Workers' Comp In-Cites
Welcome to the latest edition of Schaff & Young's Workers' Comp In-Cites. Designed to provide our clients with practical insight, Workers' Comp In-Cites outlines recent developments in Pennsylvania workers' compensation law and explains how those decisions impact our clients and their cases. Barbara Young, Michael Schaff and the other attorneys at Schaff & Young, P.C. are always available to discuss these cases – or any other questions or concerns you might have. Just give us a call at (215) 988-0090 or send an email to info@schaffyoung.com. We look forward to hearing from you.


No Litigation Costs if Claimant Fails to Establish Disability

That’s the holding in Reyes v. Workers’ Compensation Appeal Board (AMTEC), in which the Commonwealth Court ruled that, when the only contested issues in a case are the nature of any injury and the extent of disability, and claimant fails to prove that a work-related injury resulted in disability, the claimant is not entitled to an award of litigation costs.


April 2009 Edition
Volume III
Number 4
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When the Experts Agree, A Judge Cannot Disagree

When all medical experts reach the same diagnosis, a Workers’ Compensation Judge’s finding that the claimant did not suffer from the diagnosed condition is not supported by the record and cannot be used as a basis for denying the claimant benefits, according to the Commonwealth Court in Liveringhouse v. Workers’ Compensation Appeal Board (ADECCO).


Subrogation Applies to Governmental Employers

In Fox v. Workers’ Compensation Appeal Board (Peco Energy Co.), the Commonwealth Court affirmed that Section 23 of the Act does not make a governmental employer immune from subrogation from a claimant’s tort recovery, and “does not even remotely affect an employer’s Section 319 right to seek reimbursement from a claimant from a tort recovery that the claimant received from a governmental entity for the same work-related injury that employer paid compensation.”


No COBRA Reimbursement

The Commonwealth Court, in Calex, Inc. and Inservco v. Workers’ Compensation Appeal Board (Vantaggi), ruled that the Act does not require an employer to reimburse a claimant for premium payments made to secure comprehensive health insurance, e.g., COBRA premium payments.


More Pension Offset Decisions

In City of Philadelphia v. Workers’ Compensation Appeal Board (Grevy), the Commonwealth Court affirmed its prior holdings that an Employer is only entitled to an offset/credit against workers’ compensation benefits to the extent that it funded claimant’s service-connected pension benefits, and not for the entire amount of the pension benefits paid to claimant, even if the pension payments are made in lieu of workers’ compensation.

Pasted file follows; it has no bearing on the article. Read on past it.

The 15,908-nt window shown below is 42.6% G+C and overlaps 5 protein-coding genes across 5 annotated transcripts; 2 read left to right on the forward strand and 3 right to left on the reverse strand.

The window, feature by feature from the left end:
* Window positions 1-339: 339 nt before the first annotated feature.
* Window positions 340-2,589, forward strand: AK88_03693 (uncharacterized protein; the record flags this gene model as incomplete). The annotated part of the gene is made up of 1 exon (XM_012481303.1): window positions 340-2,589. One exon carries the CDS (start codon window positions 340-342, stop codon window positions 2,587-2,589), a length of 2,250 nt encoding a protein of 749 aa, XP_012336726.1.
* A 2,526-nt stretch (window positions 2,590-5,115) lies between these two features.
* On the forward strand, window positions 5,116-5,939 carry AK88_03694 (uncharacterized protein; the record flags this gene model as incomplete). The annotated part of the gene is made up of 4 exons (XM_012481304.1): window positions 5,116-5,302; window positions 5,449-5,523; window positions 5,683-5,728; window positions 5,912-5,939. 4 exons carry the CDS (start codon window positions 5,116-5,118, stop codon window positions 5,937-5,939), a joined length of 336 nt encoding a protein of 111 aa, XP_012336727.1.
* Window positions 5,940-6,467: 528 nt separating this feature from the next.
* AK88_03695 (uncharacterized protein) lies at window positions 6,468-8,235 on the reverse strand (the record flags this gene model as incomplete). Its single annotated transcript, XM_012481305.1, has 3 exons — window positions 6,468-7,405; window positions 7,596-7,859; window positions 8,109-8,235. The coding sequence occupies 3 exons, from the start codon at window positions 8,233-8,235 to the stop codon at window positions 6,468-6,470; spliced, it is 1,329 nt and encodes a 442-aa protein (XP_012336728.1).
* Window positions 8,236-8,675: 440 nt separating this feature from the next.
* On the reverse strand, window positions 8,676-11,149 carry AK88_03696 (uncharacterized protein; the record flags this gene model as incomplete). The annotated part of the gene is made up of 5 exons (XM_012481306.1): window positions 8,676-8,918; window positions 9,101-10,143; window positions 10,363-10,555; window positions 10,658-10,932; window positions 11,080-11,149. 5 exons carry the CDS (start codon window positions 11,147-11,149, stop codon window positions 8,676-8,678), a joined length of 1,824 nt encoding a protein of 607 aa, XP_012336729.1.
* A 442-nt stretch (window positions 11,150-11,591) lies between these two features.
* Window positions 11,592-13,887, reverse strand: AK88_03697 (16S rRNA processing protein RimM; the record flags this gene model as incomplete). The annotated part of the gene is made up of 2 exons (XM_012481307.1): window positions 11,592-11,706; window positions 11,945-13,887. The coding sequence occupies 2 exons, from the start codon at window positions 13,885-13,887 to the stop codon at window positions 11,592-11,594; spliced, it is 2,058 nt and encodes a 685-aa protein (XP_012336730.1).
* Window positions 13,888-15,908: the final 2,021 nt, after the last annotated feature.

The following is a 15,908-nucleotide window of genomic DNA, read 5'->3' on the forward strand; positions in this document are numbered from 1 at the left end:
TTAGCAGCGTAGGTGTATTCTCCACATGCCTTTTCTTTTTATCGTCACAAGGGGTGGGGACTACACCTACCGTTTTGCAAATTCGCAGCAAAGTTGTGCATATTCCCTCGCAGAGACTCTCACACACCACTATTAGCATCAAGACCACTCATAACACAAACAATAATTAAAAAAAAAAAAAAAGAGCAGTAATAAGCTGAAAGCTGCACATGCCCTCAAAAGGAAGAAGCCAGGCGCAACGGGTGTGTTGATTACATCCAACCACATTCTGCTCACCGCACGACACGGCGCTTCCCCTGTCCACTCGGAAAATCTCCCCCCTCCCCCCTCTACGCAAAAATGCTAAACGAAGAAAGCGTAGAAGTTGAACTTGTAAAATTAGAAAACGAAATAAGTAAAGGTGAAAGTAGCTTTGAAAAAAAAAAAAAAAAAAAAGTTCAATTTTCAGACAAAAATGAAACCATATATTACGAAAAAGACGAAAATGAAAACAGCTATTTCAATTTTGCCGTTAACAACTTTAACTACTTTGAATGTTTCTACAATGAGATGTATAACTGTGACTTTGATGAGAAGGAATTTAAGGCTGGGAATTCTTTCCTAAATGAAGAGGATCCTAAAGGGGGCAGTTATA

In Consolidation Coal Co. v. Workers’ Compensation Appeal Board (Albani), the Court also affirmed that, pursuant to Pennsylvania State University v. Workers’ Compensation Appeal Board (Hensal), actuarial testimony is sufficient to support an employer’s right to an offset for Claimant’s receipt of a multi-employer defined benefit disability pension.

Finally, the Court ruled in City of Philadelphia v. Workers’ Compensation Appeal Board (Calderazzo) that when an employee’s injury occurred prior to the1996 amendments to Section 204(a), the employer is entitled to an offset/credit against workers’ compensation benefits for service-connected disability pension benefits paid to a claimant to the extent that it funded claimant’s pension benefits. Also in Calderazzo, the Court ruled that penalties and an assessment of unreasonable contest are appropriate when an employer unilaterally suspends benefits without following the Act’s formal procedures.



No Reinstatement for a Suspended Claimant

A claimant bears the burden of proving that worsening of a work related condition affects his or her ability to perform a job previously found to be within his or her capabilities for which the claimant failed to apply in good faith, according to the Commonwealth Court in Ward v. Workers’ Compensation Appeal Board (City of Philadelphia). Absent credible and persuasive proof addressing this issue, claimant does not meet his or her burden.


No Job Available – No Suspension or Termination, Even With a Full Recovery

In Consol PA Coal Company – Enlow Fork Mine v. Workers’ Compensation Appeal Board (Whitfield), the Commonwealth Court ruled, applying Landmark Constructors, Inc. v. Workers’ Compensation Appeal Board (Costello) 560 Pa. 618, 747 A.2d 850 (2000), that an employer fails to carry its burden of proof if it employer does not provide evidence of work availability even if a claimant is released to any employment without conditions.